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Permanent link (DOI): https://doi.org/10.7939/R39K4607W

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Health Related Quality of Life and its determinants in Survivors of Pediatric Stroke Open Access

Descriptions

Other title
Subject/Keyword
quality of life, pediatric stroke
Type of item
Thesis
Degree grantor
University of Alberta
Author or creator
Ghotra, Satvinder K
Supervisor and department
Johnson, Jeffrey (Public Health)
Yager, Jerome (Pediatrics)
Examining committee member and department
Unsworth, Larry (Chemical and Materials Engineering)
Newton, Amanda (Pediatrics)
Rasmussen, Carmen (Pediatrics)
Johnson, Jeffrey (Public Health)
Department
Medical Sciences-Paediatrics
Specialization

Date accepted
2014-08-27T10:18:28Z
Graduation date
2014-11
Degree
Master of Science
Degree level
Master's
Abstract
The incidence of pediatric stroke has risen to >3.0/100,000. Neurological deficits are witnessed in 70-75% of survivors of pediatric stroke and may influence their health related quality of life (HRQL). A cross sectional study was conducted to evaluate the HRQL of pediatric stroke survivors. Parents of children diagnosed with pediatric ischemic stroke between January 2003 and June 2012 were approached. HRQL was evaluated using self (5-18 years) and proxy report (2-18 years) versions of the Pediatric Quality of Life Inventory (PedsQL 4.0) and compared to reference norms. Ninety children were enrolled. Both parents and children expressed concerns in physical and psychosocial domains of HRQL and identified HRQL of children to be lower than reference norms (p<0.001). However, parents reported more impairment and differed in their assessment compared to their children’s self-report. The study findings have implications regarding our approach to the overall well being of children with stroke.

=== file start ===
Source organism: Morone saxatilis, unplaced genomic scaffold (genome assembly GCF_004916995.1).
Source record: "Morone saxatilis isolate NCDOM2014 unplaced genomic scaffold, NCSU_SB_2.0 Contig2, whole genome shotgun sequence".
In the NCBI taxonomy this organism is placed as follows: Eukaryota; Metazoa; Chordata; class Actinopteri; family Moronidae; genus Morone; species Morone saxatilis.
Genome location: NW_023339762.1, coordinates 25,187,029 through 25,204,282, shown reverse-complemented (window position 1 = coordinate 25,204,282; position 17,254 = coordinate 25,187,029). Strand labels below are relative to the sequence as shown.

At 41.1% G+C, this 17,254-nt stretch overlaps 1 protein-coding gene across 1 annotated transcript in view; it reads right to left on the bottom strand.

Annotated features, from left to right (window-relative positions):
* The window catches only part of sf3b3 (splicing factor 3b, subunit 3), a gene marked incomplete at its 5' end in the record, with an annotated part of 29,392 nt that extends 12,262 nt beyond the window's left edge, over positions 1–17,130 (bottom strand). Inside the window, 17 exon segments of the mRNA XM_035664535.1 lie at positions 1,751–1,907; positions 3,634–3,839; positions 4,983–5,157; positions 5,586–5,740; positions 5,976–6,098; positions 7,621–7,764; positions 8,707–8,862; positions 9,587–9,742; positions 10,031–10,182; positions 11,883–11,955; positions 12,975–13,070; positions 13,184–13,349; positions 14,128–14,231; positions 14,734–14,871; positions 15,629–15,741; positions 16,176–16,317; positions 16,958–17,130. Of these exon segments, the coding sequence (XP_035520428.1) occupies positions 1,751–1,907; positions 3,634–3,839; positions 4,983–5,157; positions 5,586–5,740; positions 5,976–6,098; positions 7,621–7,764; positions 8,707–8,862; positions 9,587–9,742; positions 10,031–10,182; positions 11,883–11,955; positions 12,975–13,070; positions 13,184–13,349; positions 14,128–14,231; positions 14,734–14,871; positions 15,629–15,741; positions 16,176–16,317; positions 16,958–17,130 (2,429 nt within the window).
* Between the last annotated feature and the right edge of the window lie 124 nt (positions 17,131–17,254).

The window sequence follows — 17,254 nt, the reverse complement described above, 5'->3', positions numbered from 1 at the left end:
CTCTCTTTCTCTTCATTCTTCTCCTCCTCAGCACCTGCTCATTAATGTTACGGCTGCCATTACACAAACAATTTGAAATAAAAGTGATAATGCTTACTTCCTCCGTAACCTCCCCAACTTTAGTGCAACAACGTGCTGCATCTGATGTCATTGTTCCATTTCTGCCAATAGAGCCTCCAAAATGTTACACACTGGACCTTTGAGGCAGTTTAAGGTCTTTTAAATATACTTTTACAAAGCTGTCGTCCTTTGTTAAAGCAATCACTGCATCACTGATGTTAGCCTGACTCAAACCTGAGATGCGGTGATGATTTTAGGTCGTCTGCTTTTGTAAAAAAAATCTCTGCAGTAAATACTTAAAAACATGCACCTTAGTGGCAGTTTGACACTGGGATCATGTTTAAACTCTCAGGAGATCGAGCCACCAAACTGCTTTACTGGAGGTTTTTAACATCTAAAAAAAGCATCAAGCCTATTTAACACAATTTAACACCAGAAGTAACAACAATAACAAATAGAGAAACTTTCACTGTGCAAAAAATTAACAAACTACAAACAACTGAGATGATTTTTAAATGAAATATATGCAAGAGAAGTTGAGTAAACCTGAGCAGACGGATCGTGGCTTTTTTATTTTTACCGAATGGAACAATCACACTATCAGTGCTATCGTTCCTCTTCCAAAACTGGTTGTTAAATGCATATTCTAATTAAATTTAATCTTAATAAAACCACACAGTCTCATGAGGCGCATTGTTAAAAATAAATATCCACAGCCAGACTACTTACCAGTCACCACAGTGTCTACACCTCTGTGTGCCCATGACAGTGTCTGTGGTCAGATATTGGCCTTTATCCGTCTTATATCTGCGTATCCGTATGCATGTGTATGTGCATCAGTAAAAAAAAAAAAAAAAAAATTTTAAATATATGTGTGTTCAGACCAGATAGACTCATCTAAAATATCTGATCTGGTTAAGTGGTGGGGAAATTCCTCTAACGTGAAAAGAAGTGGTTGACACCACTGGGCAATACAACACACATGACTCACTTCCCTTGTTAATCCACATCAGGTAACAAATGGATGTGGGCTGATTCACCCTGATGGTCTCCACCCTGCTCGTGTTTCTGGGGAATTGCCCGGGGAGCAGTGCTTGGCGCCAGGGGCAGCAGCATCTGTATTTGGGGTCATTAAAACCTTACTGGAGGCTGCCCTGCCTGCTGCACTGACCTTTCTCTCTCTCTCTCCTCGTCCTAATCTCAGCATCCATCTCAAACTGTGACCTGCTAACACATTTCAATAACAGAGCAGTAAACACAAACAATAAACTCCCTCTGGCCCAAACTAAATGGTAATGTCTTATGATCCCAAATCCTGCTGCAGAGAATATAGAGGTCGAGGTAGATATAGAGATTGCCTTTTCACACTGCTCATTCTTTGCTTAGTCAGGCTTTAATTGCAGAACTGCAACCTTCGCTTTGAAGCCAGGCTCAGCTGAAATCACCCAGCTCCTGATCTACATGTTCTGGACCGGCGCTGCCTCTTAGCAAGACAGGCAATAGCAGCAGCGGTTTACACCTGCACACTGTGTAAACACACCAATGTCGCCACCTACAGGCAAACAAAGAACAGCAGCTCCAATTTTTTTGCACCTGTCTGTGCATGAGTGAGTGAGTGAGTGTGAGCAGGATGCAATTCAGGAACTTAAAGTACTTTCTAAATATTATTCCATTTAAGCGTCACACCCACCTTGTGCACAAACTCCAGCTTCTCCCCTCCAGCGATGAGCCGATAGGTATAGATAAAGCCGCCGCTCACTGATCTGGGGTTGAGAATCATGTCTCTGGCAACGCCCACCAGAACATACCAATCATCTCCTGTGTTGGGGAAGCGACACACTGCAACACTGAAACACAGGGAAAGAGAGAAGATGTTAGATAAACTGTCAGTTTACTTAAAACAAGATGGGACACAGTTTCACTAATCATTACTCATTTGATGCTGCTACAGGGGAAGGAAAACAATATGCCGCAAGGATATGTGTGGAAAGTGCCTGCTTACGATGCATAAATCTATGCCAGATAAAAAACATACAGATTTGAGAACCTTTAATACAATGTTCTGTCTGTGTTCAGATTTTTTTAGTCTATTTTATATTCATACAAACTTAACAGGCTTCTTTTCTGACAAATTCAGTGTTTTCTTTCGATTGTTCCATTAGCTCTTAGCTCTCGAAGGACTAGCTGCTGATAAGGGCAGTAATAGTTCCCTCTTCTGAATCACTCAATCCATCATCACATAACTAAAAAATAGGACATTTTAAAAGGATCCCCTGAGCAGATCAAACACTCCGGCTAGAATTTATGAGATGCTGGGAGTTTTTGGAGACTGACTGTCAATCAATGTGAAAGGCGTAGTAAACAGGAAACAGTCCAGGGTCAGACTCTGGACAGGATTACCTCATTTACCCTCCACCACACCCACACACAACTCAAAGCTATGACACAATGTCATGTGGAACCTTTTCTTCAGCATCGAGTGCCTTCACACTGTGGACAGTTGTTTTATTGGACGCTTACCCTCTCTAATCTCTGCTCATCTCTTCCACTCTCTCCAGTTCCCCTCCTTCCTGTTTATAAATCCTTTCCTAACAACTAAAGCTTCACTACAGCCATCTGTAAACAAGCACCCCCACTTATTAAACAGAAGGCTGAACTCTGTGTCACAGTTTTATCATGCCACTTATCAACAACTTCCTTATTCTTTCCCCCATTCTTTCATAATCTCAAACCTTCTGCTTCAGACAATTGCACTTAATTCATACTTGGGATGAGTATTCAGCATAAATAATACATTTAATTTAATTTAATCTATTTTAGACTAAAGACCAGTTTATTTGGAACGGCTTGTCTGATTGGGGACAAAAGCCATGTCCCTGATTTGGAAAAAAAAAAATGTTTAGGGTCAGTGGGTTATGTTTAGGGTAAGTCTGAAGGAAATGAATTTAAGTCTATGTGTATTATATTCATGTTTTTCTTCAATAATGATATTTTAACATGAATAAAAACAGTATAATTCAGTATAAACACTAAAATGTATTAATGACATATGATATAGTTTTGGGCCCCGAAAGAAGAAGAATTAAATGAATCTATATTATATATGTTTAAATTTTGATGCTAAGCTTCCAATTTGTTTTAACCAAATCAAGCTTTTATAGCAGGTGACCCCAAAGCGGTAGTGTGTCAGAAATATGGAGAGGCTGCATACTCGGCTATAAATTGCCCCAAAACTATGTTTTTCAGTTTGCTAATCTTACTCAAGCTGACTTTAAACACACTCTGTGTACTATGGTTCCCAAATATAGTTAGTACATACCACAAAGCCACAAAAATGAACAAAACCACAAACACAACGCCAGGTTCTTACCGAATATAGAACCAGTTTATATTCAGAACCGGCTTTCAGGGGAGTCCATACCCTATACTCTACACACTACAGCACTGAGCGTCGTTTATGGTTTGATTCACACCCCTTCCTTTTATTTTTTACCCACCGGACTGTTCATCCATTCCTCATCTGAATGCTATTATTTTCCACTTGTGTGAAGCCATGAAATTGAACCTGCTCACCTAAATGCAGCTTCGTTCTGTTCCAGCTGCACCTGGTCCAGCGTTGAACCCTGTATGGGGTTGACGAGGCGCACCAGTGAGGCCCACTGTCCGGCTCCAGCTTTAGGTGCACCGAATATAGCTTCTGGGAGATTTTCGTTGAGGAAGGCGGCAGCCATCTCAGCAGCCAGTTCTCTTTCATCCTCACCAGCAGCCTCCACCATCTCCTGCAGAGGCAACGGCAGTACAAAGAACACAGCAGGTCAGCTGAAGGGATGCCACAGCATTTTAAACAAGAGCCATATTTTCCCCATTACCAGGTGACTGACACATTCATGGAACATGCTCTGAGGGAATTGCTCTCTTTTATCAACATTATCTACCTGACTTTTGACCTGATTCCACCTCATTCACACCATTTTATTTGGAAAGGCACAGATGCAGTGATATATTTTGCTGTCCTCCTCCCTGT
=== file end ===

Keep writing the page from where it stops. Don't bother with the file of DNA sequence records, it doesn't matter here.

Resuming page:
Language
English
DOI
doi:10.7939/R39K4607W
Rights
Permission is hereby granted to the University of Alberta Libraries to reproduce single copies of this thesis and to lend or sell such copies for private, scholarly or scientific research purposes only. Where the thesis is converted to, or otherwise made available in digital form, the University of Alberta will advise potential users of the thesis of these terms. The author reserves all other publication and other rights in association with the copyright in the thesis and, except as herein before provided, neither the thesis nor any substantial portion thereof may be printed or otherwise reproduced in any material form whatsoever without the author's prior written permission.
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